Financial Times Jan 31 2004
Hutton's verdict could spark an unchallenged deluge of propaganda from the governmentBy Vaughan Jones Published: January 31 2004 4:00 | Last Updated: January 31 2004 4:00
From Mr Vaughan Jones.
Sir, As one of the BBC's previously silent supporters and admirers I cannot be alone in being apprehensive about its future. I have long appreciated the well-researched and thought-provoking analysis of BBC radio's current affairs programmes in particular and of their contribution to my education and to our democracy.
If our democracy is to be meaningful, one of the crucial roles of the BBC is to raise questions and air challenges to the hype and spin of the government of the day. In a healthy debate no party, including those that just report the issues, can realistically be expected to be infallible. In a 24-hour, competitive news market, where breaking news is vital to hold one's audience, the editorial vetting procedures advocated by Lord Hutton may not be achievable without incurring delay and a lack of spontaneity.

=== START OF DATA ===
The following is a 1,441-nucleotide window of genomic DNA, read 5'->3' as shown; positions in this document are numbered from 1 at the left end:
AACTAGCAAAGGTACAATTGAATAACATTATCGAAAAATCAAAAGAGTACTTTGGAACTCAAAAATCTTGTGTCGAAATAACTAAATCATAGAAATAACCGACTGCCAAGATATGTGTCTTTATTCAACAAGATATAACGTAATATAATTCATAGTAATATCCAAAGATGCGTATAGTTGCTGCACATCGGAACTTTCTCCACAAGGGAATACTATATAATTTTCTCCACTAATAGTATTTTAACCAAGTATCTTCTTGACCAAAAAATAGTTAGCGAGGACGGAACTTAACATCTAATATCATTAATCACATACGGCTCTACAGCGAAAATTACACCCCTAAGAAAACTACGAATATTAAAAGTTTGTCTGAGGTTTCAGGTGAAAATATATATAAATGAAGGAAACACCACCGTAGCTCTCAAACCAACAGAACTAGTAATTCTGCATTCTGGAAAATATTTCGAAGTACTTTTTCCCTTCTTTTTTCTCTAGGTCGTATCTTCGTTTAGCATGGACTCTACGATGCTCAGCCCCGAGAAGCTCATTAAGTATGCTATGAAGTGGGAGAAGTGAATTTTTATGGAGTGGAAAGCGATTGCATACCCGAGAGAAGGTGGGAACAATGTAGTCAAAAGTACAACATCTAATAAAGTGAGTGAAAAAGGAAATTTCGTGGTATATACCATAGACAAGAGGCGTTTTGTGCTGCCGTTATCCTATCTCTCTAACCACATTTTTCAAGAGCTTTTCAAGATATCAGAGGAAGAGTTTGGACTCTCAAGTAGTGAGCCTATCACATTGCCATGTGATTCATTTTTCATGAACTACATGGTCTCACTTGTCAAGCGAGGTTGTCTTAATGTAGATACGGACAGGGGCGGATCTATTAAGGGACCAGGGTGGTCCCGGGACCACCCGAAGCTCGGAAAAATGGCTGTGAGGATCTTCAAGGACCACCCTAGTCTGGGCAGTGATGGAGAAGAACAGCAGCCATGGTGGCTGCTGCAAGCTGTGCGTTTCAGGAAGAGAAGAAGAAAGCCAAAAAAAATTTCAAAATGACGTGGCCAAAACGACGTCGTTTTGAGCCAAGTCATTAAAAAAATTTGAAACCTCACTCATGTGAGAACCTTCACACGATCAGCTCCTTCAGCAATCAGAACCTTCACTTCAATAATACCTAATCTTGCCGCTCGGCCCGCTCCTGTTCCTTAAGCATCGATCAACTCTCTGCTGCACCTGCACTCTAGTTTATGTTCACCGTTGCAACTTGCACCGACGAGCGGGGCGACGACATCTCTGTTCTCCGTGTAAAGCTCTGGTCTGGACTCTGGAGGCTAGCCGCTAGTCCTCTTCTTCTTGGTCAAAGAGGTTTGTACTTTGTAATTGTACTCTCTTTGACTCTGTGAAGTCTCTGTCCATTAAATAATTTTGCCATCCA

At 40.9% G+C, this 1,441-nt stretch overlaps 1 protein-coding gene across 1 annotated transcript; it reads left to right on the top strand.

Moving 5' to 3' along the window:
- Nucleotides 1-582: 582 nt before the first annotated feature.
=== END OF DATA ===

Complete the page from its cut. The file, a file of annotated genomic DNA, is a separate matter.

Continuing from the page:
A sophisticated audience can distinguish between opinion and the facts, yet the impact of the Hutton report could stifle investigative reporting and inhibit the lively debate that is essential for good governance. If so it would be a tragedy for the BBC and for the country.
The UK has engaged in a war of questionable legitimacy, on what the evidence increasingly indicates was a false premise, at the expense of thousands of lives, billions of pounds of UK taxpayers' money and of our reputation abroad, yet it is not the government but the BBC that appears to be paying the price. Shooting the messenger has previously been the hallmark of repressive regimes.
If the BBC is to be constrained in its reporting by the Hutton editorial hurdles, while the government spin merchants have no such inhibitions, the public is in for a virtually unchallenged deluge of propaganda. On a constitutional note Lord Hutton has demonstrated that the principle of separation of powers and of the judiciary acting as a check and balance on the executive is wishful thinking in the UK at present. Lord Hutton's report gives every indication that he sees himself as part of the executive.
Vaughan Jones, Sandford Orcas, Dorset DT9 4RP